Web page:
Monthly Archives: August 2010
When St. Martin’s Press sold “Crashers” to a Japanese publishing company, my editor, Keith, told me there was a catch: “The Japanese editor thinks you do a reveal too early. He wants to push it back.”
Translation: A “reveal” is a drawing back of the curtain and a “voila!” moment in a story. For “Crashers,” I give away the identity of one of the bad guys really early in the book. I want the audience to know who he is and to see some of the story through his twisted point of view.
The Japanese editor believed that, for a Japanese audience, this reveal comes too early and will rob the book of some tension.
I asked Keith, “What should I do?”
Keith – whom I adore – is every bit the pragmatist. “Well, first? It isn’t that big a change and it doesn’t affect the outcome of the story,” he said. “And second? It’s in @#$%& Japanese! You couldn’t read it anyway! The hell do you care?”
See why I adore him?
The best caper film of the last couple of years has to be “The Brothers Bloom” by writer/director Rian Johnson.
The beauty isn’t just in the story, which is lush, but it’s in the clever ways Johnson breaks the rules of writing. You can’t break the rules if you don’t know how to play the game (thus speaketh Rickie Lee Jones).
• The Brothers Bloom (Adrian Brody Mark Ruffalo) and are named Stephan and Bloom. And the latter is our protagonist. So either his name is “Bloom Bloom” or we never learn the given name of our protagonist.
• The story takes place in neverwhere. That is: It’s a mélange of past and present. People have cell phones and this year’s make of car, but people also take steam ships to Europe and send ‘wires’ to each other. Adrian Brody wears a bowler and ascots. There’s no way of knowing exactly when this story takes place.
• Japanese actress Rinko Kikuchi plays Boom Boom, the third member of the con artist gang, whose arena is pyrotechnics. We’re told she speaks only three words of English, yet she hears and understands all of the dialogue, she dictates a wire message, etc. It’s a lovely bit of storytelling, having her not speak English and clearly understanding English.
Go rent “The Brothers Bloom.” It’s a joyous, over-the-top romp.
Crashers was published in Italian by Rizzoli and I sent a note to the editor there, thanking him for producing such a rich-looking novel with such a cool cover. Now, my Italian is rudimentary at best. And this guy, Stefano? His English is about as good as my Italian.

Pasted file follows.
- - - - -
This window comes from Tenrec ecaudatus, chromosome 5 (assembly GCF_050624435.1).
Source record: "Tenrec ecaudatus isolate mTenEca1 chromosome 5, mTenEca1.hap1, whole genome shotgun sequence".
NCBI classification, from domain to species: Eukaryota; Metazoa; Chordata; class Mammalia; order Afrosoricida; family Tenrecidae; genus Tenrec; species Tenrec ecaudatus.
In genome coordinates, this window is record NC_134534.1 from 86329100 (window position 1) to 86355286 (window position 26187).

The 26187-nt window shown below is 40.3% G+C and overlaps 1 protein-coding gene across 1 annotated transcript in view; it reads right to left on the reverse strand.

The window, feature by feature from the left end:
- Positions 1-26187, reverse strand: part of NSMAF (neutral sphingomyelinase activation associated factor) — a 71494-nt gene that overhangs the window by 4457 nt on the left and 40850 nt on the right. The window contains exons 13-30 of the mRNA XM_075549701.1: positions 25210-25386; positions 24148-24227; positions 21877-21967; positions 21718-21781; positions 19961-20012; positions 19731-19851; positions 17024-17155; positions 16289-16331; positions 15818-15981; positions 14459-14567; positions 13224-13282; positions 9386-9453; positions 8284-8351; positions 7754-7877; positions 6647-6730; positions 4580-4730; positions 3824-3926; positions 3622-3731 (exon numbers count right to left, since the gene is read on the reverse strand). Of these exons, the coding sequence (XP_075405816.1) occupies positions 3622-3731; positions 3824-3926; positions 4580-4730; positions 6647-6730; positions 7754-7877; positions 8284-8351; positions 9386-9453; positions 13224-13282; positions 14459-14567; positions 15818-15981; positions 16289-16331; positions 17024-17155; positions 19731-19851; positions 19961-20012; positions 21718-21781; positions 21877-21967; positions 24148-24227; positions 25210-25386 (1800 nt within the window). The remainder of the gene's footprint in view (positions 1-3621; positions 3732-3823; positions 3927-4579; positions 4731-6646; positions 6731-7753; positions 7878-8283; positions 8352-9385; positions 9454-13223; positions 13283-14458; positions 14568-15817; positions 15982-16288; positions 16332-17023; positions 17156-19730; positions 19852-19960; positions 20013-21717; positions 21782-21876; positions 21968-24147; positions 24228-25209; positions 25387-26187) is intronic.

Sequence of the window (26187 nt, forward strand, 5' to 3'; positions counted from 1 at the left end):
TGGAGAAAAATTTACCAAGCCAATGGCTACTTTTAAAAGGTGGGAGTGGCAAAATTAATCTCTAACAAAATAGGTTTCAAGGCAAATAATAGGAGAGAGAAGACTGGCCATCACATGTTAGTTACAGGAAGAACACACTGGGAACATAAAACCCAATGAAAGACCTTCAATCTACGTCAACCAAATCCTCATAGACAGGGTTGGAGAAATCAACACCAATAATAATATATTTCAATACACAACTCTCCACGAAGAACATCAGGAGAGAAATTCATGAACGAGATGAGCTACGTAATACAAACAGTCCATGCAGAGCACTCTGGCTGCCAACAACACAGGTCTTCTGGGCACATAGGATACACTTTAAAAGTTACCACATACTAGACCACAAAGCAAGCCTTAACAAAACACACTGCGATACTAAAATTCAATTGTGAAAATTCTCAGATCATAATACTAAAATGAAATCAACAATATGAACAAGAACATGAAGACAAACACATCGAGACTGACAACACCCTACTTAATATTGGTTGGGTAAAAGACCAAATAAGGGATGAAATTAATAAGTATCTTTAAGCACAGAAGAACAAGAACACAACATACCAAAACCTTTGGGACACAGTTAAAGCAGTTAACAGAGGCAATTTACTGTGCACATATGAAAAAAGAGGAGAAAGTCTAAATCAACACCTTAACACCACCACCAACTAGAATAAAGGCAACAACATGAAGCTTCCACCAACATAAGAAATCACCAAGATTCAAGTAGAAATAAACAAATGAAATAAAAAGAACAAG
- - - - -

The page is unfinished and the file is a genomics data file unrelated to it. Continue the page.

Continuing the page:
But his note back to me is so funny and sweet!
“Your novel isn’t not yours (as you perfectly know, the parabola and the curse of the author) because lives his own life in every italian bookstore (13000 copies out) killing his father and inventor (you can have only rights, I hope a great amount of, ah, ah).”
Translation: The book is out, 13,000 strong, and living its own life right now. It’s touring Italy while you’re not, Haynes.
“I’m not flattering you describing how much I enjoyed the reading and the judge of the bookseller about the jacket hasn’t been so good: too dark they say. My answer was xxx.”
Translation: I like your book. The booksellers don’t like the cover so much. It’s too dark, they think. My response to them: @#$%&”
“Your next enterprise? Keep in touch and let me know. Ciao
Letters like that are what keep a guy going. Stefano? Ciao, fratello. Grazie a mille.
(Rizzoli did an online trailer for the book. I’ve no idea why. I love the fact that the trailer identifies me as “Donna Hines.” You can see it by clicking here.)
OK, this is maybe the sweetest e-mail I've received yet. You came into Trader Joe's in Lake Oswego one night and I rang up your purchase. We had a conversation about I don't remember what, and before you left, you shook my hand. I was so impressed. Your lady friend came back to get something she forgot. I had overheard her say something about a celebration and I inquired. She mentioned your book and invited me to the signing at Powell's. I loved crashers, read it in two days. Please keep writing. And thanks for being a good guy, too.
Sisters in Crime (Portland chapter) and Portland Community College’s Community Education Program are teaming up for a mystery-writing workshop.
The workshop is set for 9 a.m. to 2:30 p.m. Saturday, Sept. 18. Cost is $69, which includes a boxed lunch.
To sign up, click here, click “Fall 2010 Noncredit Classes,” then “Art of Writing” under “A” in the “Class Topics” list. Hit “Sisters in Crime: Mystery Writers Workshop,” then click “Registration” for online and telephone registration instructions. Or call (503) 977-4234.